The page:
And when we were thirsty
We received water from the rock
This content is similar to the experience of Israelites written in Exodus.
The people of Menashe call their God Y'wa, which is similar to God's
In every village they had a priest whose name was always Aaron, the
brother of Moses and the first Jewish priest. One of his duties was
to watch over the village. There were two priests in the larger villages.
The priesthood was passed down only by inheritance. They were involved
with worshiping and the offering of sacrifices. The priest wore a tunic
and a breastplate and an embroidered coat fastened with a belt and a
crown on his head. And they always sang about Menashe at the beginning
of each gathering.
In case of illness the priest was called to bless the sick person and
to offer sacrifice for his recovery. The priest would slaughter a sheep
or a goat and smear the blood on the ear, back and legs of the sick
person while reciting verses from the Torah at the same time, similar
to Leviticus 14:14.
For the atonement of sins a goat was offered in an altar just as it
was in the ancient temple and the blood was sprinkled on the horns of
the altar and the meat was eaten by the people. Yom Kippur was observed
as a day of atonement once a year same as among Jews. The holy vessels
of the priest were not made of metal but of clay, cloth or wood.
Special ceremonies were held by the priest in the case of certain illnesses.
This is a form of atonement carried out with a bird the wings of which
were sacrificed and the feathers thrown in the wind. In the case of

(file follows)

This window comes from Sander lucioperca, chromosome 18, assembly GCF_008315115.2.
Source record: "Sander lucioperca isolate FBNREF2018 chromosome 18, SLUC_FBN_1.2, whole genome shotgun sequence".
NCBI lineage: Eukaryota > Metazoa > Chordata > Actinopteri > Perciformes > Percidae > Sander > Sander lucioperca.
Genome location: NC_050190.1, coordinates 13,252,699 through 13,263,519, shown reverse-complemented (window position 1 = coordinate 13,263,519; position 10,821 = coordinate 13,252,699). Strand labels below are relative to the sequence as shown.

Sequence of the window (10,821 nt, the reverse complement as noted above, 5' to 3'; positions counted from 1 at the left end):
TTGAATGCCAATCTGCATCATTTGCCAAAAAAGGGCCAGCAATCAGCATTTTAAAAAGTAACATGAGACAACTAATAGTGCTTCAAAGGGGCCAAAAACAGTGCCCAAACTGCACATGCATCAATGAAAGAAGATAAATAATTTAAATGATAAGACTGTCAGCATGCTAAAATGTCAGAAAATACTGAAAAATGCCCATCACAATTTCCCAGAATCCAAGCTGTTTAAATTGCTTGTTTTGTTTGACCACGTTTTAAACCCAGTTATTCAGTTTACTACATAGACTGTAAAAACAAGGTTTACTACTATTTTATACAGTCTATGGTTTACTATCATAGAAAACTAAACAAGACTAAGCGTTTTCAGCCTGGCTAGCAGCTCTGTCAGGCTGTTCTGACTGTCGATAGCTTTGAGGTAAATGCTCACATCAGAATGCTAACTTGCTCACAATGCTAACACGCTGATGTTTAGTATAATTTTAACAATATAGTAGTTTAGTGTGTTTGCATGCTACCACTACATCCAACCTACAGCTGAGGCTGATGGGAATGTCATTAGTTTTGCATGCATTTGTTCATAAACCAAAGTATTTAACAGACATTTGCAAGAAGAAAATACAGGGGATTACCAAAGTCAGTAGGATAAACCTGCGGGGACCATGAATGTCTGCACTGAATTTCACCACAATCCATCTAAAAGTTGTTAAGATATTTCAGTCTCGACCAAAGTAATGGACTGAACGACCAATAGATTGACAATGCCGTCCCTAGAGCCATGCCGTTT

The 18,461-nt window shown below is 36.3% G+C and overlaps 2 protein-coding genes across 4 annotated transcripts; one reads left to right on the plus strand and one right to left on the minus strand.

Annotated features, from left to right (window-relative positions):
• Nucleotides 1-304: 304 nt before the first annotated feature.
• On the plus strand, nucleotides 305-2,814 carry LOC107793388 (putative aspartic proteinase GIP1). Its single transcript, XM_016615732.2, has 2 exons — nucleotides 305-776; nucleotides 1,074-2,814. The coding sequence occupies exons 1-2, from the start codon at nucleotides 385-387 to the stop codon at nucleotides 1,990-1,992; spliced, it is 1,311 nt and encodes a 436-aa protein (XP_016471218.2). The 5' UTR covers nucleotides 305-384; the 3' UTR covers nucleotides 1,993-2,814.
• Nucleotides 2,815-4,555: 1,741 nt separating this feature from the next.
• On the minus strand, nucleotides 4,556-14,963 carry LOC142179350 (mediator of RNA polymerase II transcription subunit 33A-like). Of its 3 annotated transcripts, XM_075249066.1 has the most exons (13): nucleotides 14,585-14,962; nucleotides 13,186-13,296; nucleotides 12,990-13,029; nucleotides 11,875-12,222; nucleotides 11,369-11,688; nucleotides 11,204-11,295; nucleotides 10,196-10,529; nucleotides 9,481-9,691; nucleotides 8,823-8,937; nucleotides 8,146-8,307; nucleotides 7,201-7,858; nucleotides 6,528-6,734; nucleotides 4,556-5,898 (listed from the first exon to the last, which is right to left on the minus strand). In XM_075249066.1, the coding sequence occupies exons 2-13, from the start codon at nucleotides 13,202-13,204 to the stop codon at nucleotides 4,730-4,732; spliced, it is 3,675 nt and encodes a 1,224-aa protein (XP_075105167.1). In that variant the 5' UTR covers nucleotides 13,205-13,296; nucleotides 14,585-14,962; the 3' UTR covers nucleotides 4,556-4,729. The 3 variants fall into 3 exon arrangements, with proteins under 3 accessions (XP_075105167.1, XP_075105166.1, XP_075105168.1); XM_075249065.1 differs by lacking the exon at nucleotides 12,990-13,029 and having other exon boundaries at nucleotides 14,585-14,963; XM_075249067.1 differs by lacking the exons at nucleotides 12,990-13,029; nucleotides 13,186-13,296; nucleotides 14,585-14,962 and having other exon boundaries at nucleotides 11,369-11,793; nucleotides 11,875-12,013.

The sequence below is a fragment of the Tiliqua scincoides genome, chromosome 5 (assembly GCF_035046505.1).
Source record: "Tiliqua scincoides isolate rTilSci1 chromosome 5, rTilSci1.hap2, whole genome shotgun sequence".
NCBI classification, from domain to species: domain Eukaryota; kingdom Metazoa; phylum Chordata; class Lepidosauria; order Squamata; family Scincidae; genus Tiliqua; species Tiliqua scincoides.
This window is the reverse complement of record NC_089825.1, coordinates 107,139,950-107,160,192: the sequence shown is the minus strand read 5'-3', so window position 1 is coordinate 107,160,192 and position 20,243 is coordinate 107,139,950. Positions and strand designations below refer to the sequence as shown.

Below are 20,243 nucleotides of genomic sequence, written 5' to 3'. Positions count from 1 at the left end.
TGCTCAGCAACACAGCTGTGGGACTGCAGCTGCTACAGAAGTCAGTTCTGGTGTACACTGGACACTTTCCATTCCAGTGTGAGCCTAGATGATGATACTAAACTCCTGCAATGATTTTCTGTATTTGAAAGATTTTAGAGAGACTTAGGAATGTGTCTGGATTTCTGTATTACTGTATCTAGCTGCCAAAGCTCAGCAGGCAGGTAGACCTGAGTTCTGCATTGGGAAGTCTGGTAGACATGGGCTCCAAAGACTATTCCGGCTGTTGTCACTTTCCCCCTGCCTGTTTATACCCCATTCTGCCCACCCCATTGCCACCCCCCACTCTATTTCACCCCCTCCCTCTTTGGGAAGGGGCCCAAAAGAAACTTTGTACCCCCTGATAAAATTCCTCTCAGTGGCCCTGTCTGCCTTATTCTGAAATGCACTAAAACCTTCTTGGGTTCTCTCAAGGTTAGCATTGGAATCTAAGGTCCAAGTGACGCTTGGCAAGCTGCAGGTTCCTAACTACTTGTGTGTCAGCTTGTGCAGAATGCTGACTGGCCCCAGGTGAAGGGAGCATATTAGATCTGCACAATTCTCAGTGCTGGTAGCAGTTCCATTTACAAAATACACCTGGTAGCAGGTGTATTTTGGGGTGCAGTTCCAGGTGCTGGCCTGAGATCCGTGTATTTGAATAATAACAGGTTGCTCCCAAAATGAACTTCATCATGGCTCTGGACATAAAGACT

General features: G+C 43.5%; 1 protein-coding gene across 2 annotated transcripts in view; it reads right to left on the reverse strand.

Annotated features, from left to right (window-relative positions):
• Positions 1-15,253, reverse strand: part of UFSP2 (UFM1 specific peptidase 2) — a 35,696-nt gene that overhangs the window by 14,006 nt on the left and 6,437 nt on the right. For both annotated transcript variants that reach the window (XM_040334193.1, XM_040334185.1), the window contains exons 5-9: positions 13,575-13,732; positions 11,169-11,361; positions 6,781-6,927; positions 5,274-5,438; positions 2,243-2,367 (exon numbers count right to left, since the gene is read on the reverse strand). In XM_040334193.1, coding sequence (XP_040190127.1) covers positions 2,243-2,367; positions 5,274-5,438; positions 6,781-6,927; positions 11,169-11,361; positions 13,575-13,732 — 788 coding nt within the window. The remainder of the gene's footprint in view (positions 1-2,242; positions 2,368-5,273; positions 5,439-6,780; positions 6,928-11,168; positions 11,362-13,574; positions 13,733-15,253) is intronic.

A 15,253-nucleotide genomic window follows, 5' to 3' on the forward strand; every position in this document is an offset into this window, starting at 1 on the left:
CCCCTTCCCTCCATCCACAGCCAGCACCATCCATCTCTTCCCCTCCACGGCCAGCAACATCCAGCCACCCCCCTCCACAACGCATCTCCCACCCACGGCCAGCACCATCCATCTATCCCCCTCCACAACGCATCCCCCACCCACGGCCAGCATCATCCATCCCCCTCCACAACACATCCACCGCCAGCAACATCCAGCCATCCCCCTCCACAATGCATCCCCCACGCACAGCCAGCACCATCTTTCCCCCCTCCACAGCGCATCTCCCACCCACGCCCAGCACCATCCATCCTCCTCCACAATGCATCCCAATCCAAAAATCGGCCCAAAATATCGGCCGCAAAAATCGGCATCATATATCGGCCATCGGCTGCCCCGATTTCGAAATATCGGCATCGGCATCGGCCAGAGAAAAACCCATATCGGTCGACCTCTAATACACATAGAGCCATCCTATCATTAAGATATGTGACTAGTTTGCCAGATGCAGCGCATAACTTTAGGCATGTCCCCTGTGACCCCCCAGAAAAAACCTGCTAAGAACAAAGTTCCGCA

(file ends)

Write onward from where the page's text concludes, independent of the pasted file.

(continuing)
leprosy the priest would offer a bird in the field.
It is also apparent that they practice idol worship and had superstitions
regarding spirits and demons. They also believed in reincarnation but
at the same time they believed in a God in heaven to whom they would
turn in times of trouble.
I met this group in the jungles of Burma in 1963 or 1964 and I can describe
their offerings and sacrifices as exactly the same as was offered in
The Mizo Tribe
What is so amazing to me that in Burma, the Mizo tribe, untouched by
the missionaries, and the source of the Bnai Menashe, have so many ancient
Jewish ceremonies and rituals, as circumcision, Sabbath, holidays, etc.
and this group must be studied seriously. I think the Israeli universities
should send a team of scholars, historians, anthropologists, biologists,
rabbis to study the Mizo in Burma. I will gladly join them.
In 1854 with the arrival of the first American missionary, V. Petigrore
of the Baptist Mission, the church was established. In 1910 more missionaries
came and they established churches in their area of northern India.
As a result, the tribal priest lost his stature and the community was
subjected to Christian influences and pressure. With the spread of Christianity
along the land, they were again subject to great pressures and many
of their religious articles were then thrown away or burned by the British
and American missionaries between 1854-1910.
Recently a return to Judaism began. Several thousand people of Menashe
decided to observe the laws of the Torah and returned to Judaism. They
have synagogues in Manipur, Assam, and Mizoram. There are also those
who emigrated to Israel. Thousands long for returning to Israel.
· Afghanistan · Burma